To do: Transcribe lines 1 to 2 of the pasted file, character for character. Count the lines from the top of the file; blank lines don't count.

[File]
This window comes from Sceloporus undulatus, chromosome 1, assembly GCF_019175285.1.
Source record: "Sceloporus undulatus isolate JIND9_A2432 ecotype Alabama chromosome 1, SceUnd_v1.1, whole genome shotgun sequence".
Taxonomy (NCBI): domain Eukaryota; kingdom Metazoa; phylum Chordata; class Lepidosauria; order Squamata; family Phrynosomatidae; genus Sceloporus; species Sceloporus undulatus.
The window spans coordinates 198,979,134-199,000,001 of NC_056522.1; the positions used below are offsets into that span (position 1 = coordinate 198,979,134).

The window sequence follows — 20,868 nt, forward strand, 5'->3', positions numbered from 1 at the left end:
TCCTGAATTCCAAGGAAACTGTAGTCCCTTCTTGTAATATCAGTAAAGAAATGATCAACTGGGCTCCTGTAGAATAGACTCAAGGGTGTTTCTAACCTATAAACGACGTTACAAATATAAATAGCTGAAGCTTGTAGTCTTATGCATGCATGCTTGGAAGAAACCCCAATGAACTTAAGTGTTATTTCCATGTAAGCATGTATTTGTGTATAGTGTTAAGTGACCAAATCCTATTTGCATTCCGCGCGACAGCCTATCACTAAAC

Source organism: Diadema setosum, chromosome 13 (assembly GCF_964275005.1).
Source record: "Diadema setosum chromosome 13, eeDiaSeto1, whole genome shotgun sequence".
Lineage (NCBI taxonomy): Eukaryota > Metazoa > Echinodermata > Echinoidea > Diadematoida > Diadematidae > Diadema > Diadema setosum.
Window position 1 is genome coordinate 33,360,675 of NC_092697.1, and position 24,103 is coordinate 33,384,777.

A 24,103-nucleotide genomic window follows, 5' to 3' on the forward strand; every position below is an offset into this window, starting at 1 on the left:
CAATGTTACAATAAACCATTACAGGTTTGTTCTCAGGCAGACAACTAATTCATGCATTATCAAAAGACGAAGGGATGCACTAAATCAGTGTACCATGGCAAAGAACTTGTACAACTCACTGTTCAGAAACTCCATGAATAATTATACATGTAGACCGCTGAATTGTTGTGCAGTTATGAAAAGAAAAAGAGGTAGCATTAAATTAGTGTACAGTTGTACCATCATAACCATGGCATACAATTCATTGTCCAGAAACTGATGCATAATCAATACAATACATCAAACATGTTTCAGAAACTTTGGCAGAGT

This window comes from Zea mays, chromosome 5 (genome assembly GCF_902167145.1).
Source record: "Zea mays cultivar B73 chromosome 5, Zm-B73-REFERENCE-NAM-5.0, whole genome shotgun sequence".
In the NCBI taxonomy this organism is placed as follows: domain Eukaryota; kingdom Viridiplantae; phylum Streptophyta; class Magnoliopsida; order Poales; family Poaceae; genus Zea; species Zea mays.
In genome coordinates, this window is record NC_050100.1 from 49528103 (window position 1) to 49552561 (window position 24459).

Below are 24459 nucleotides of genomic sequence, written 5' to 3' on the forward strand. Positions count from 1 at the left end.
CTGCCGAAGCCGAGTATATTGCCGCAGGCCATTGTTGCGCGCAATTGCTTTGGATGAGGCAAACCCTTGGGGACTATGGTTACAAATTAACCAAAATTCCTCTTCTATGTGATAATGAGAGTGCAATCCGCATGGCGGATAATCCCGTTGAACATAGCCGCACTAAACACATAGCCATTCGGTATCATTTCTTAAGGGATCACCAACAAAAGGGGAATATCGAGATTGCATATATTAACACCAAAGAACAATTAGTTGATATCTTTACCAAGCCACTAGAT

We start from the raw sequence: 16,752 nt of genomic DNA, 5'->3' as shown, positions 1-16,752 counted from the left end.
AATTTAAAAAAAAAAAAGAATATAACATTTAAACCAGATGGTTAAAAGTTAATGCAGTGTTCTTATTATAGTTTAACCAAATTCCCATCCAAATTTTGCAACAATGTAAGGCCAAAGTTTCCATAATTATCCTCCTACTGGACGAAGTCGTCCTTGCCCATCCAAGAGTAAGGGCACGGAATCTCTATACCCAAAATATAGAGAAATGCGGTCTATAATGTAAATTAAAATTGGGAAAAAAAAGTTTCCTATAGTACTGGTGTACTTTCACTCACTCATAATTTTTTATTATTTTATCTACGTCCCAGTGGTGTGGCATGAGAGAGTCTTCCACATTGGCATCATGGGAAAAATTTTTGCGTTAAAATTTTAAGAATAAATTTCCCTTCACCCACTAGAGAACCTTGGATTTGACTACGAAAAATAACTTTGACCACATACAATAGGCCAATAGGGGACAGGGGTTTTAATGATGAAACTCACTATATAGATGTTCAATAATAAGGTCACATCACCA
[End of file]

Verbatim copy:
This window comes from Sceloporus undulatus, chromosome 1, assembly GCF_019175285.1.
Source record: "Sceloporus undulatus isolate JIND9_A2432 ecotype Alabama chromosome 1, SceUnd_v1.1, whole genome shotgun sequence".